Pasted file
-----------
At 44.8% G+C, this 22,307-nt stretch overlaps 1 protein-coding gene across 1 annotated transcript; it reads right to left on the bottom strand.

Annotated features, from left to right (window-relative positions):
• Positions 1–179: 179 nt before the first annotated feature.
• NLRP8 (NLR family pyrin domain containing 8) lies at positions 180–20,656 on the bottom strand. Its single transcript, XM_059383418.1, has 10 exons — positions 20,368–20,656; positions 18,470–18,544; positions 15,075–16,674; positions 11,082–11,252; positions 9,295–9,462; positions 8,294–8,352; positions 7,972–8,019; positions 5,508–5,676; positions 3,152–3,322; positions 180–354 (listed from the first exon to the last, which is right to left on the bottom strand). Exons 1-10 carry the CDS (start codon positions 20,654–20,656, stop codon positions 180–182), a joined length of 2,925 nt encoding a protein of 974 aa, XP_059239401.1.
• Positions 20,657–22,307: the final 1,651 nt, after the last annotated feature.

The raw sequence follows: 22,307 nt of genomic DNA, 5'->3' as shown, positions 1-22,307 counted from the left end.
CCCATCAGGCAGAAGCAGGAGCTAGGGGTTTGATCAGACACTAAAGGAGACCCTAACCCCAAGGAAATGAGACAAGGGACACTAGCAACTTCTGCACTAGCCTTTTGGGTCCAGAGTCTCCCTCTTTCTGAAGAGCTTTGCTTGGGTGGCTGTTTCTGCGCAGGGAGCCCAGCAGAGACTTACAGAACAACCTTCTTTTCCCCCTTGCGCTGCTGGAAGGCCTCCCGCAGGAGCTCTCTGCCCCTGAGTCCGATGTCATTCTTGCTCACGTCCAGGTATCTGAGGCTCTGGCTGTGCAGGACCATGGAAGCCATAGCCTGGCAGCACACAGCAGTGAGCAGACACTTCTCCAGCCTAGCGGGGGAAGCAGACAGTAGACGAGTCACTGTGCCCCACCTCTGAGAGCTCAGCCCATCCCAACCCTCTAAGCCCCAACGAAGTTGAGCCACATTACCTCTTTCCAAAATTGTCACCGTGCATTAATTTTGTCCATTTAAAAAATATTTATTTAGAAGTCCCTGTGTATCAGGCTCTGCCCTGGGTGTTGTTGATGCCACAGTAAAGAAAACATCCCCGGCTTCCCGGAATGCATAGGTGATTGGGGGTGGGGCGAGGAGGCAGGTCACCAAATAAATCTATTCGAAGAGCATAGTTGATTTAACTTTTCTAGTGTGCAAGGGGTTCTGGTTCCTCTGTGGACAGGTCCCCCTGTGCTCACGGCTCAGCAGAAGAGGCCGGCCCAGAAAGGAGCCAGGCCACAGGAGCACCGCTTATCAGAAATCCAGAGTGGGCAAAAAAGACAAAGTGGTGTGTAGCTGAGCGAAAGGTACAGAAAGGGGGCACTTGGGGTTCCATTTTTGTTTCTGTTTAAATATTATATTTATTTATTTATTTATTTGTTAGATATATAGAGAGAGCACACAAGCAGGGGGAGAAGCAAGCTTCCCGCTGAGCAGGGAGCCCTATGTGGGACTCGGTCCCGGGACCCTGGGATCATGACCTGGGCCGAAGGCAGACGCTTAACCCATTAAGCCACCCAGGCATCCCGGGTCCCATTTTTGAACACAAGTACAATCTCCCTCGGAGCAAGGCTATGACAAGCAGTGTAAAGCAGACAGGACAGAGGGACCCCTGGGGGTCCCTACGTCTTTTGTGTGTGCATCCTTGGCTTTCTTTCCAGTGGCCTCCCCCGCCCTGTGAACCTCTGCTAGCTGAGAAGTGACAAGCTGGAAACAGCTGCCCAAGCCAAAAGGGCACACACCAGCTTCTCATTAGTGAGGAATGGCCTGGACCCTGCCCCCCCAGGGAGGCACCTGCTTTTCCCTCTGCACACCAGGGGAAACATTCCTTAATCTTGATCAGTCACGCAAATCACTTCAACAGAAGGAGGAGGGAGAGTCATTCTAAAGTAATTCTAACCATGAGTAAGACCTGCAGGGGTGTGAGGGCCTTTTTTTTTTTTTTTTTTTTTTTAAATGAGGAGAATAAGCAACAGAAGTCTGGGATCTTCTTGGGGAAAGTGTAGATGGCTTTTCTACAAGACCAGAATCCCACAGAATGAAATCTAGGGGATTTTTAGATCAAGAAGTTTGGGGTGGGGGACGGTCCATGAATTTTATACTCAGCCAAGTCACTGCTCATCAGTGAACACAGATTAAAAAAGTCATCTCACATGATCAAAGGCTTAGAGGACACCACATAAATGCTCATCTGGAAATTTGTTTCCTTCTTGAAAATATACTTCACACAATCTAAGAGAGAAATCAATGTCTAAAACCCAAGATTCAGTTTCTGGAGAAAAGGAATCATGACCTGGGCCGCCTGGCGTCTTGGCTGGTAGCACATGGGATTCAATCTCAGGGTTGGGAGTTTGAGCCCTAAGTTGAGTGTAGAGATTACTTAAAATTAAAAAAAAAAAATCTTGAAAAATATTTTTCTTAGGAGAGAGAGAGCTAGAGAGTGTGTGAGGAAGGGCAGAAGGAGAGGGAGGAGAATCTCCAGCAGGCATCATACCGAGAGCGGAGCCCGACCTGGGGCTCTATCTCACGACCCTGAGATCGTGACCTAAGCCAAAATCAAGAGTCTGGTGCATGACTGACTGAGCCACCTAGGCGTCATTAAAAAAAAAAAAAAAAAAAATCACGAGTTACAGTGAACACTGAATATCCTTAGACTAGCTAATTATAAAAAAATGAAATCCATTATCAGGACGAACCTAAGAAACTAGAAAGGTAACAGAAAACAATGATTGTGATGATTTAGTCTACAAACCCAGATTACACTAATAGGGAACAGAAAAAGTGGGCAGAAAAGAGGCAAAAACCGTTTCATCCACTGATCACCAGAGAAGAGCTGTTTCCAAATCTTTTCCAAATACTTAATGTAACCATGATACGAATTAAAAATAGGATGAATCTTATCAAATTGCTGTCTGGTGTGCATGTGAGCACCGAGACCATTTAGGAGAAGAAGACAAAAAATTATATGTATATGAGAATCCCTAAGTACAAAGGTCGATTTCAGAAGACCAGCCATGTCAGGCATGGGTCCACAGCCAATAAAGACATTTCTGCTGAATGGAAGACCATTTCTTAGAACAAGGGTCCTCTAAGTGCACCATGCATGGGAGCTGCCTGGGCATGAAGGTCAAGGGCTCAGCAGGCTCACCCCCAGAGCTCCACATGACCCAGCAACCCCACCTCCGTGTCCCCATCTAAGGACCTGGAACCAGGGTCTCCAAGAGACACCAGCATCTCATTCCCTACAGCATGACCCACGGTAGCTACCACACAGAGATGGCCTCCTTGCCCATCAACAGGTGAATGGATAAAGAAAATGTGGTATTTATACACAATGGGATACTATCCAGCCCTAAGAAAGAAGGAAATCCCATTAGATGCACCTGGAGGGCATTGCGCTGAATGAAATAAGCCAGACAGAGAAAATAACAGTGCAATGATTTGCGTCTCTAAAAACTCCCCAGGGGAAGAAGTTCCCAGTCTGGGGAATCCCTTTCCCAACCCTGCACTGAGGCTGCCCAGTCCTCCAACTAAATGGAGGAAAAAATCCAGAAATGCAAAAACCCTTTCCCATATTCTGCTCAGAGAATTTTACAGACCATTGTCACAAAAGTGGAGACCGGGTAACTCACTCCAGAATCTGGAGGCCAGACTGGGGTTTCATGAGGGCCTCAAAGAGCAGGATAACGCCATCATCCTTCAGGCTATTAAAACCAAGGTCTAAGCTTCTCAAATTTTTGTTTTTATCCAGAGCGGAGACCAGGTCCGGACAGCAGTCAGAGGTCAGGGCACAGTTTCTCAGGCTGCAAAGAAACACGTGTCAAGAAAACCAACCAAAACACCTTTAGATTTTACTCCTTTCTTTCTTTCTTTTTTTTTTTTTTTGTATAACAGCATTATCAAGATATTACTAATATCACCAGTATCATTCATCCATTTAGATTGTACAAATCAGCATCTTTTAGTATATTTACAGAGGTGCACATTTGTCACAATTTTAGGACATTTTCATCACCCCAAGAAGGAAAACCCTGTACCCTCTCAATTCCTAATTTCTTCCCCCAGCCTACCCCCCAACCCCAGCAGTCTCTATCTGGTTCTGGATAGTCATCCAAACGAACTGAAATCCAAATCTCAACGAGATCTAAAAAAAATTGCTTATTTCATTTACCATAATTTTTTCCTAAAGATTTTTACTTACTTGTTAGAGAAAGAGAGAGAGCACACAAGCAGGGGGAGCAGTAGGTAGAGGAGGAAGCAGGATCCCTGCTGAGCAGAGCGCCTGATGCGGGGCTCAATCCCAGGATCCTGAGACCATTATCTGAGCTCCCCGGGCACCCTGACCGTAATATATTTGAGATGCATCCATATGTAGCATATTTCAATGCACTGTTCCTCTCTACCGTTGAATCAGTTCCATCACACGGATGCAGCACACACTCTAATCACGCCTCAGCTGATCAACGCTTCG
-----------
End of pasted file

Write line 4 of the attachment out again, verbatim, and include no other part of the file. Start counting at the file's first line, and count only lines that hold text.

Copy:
• NLRP8 (NLR family pyrin domain containing 8) lies at positions 180–20,656 on the bottom strand. Its single transcript, XM_059383418.1, has 10 exons — positions 20,368–20,656; positions 18,470–18,544; positions 15,075–16,674; positions 11,082–11,252; positions 9,295–9,462; positions 8,294–8,352; positions 7,972–8,019; positions 5,508–5,676; positions 3,152–3,322; positions 180–354 (listed from the first exon to the last, which is right to left on the bottom strand). Exons 1-10 carry the CDS (start codon positions 20,654–20,656, stop codon positions 180–182), a joined length of 2,925 nt encoding a protein of 974 aa, XP_059239401.1.